Monday, August 31, 2020

Phreaks, by Matthew Derby (author), Ben McKenzie (narrator), Carrie Coon (narrator), Christian Slater (narrator), Justice Smith (narrator), Bree Klauser (narrator), full cast

Audible Originals, August 2020

Emma Gable is a teenager, blind, and living in a small town in upstate New York. Her mother works in the laundry of a nuclear power plant, and her father is a handyman.

Emma is lonely and isolated, and dials random phone numbers, to see what happens, to make prank calls, to just hear the sounds of the phone system. And then one day, one of those random calls, to a phone number based on the date of the Treaty of Versailles, connects her to a group of phone phreaks.

Phone phreaks were people, anywhere from teenagers to experienced engineers, who learned how to hack the phone system to make free phone calls. Except that both understates what they were doing, and misrepresents the motivation of most of them. It wasn't about free phone calls, mostly. It was about the excitement of gaining control of the phone system, and beating Ma Bell at her own game.
Most phone phreaks in the time of this audiobook used "blue boxes" that reproduced the tones that controlled the phone system. Emma can go one better; once she knows the tones needed, she can whistle them herself. No blue box needed. (Yes, some phone phreakers really were able to do that.)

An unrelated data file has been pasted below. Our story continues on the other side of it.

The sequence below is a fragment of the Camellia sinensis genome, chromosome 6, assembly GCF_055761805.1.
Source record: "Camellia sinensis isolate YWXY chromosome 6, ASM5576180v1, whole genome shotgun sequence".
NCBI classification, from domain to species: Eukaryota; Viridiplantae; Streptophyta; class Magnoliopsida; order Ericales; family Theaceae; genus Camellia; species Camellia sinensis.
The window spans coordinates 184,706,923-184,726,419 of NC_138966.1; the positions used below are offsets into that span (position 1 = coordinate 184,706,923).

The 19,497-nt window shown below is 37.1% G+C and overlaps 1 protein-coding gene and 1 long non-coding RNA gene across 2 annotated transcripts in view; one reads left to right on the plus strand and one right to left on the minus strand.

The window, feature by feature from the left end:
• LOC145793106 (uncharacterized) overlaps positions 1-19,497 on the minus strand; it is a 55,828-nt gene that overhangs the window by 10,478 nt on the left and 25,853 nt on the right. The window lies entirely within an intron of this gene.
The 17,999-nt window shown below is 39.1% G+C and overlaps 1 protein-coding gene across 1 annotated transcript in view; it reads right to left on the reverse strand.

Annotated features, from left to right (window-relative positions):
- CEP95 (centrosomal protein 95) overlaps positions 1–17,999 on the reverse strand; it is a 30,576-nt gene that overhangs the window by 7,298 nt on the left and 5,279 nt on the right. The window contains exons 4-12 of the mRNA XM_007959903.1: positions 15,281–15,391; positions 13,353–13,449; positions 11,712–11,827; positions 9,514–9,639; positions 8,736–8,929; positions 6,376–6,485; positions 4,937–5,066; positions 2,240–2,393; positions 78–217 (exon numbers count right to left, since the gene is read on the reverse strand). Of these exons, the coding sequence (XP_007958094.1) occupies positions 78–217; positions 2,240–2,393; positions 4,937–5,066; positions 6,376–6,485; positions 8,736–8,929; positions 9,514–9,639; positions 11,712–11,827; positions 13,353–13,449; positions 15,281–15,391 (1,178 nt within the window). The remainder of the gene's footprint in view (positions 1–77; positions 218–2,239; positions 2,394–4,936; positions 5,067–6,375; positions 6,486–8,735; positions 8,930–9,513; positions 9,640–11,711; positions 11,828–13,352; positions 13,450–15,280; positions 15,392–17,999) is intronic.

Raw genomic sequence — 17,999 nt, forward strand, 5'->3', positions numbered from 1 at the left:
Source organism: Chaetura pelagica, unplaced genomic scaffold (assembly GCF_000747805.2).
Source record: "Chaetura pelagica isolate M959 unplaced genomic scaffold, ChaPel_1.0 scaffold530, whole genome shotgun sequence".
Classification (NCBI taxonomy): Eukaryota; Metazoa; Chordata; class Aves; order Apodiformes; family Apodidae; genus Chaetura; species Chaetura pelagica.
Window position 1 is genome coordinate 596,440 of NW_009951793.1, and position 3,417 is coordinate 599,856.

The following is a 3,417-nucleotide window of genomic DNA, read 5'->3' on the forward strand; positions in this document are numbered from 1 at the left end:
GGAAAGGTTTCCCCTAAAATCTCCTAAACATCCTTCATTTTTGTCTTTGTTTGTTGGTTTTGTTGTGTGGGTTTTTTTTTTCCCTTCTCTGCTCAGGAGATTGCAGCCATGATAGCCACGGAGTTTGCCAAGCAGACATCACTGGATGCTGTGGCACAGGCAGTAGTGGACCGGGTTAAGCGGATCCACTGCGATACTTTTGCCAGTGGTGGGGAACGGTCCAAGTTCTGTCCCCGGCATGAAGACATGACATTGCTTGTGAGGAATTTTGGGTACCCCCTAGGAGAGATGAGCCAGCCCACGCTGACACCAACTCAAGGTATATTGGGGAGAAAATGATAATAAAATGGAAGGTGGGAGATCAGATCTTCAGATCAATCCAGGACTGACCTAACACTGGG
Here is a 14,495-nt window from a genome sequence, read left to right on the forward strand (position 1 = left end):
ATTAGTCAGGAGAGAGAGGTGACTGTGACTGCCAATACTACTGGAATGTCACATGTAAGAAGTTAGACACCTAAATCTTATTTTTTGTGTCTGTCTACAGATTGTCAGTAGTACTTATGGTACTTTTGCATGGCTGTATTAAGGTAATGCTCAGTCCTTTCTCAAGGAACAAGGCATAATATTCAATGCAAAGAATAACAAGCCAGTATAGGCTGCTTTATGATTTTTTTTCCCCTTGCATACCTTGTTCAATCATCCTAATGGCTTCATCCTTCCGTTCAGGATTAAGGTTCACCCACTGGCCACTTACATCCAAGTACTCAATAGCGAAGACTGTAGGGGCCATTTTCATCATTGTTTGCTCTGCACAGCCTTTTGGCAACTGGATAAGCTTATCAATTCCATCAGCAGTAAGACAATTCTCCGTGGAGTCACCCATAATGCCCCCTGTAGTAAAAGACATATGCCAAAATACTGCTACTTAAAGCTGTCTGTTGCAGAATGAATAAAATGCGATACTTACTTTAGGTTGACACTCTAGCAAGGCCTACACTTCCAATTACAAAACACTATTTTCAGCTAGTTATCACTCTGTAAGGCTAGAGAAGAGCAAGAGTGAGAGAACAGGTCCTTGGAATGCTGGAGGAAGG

It's at this point that the phone phreakers, Emma, her mother's job, and a frustrated AT&T toll fraud (i.e., tampering the phone company equipment and stealing calls and other services) agent start to collide. Emma's random calling, and the group calls with her new phone phreak friends using various companies' conference lines, get noticed, and Agent Connolly is determined to shut them down. The phone phreaks are mainly about having fun--and so is Emma, at first.

Then she realizes that her mother's progressively worsening illness is due to her job at the nuclear power plant. And no one in town wants to rock the boat because the plant is a major source of employment, economic activity, and tax revenue in a town that was in dire trouble before the plant was built. Emma decides she needs to do something real, and finally make a difference. And that her friends are going to help her.

This is a fascinating look at an era I remember as a kid just a little younger than Emma. 


I got this audiobook as part of Audible's Audible Originals program, and am reviewing it voluntarily.

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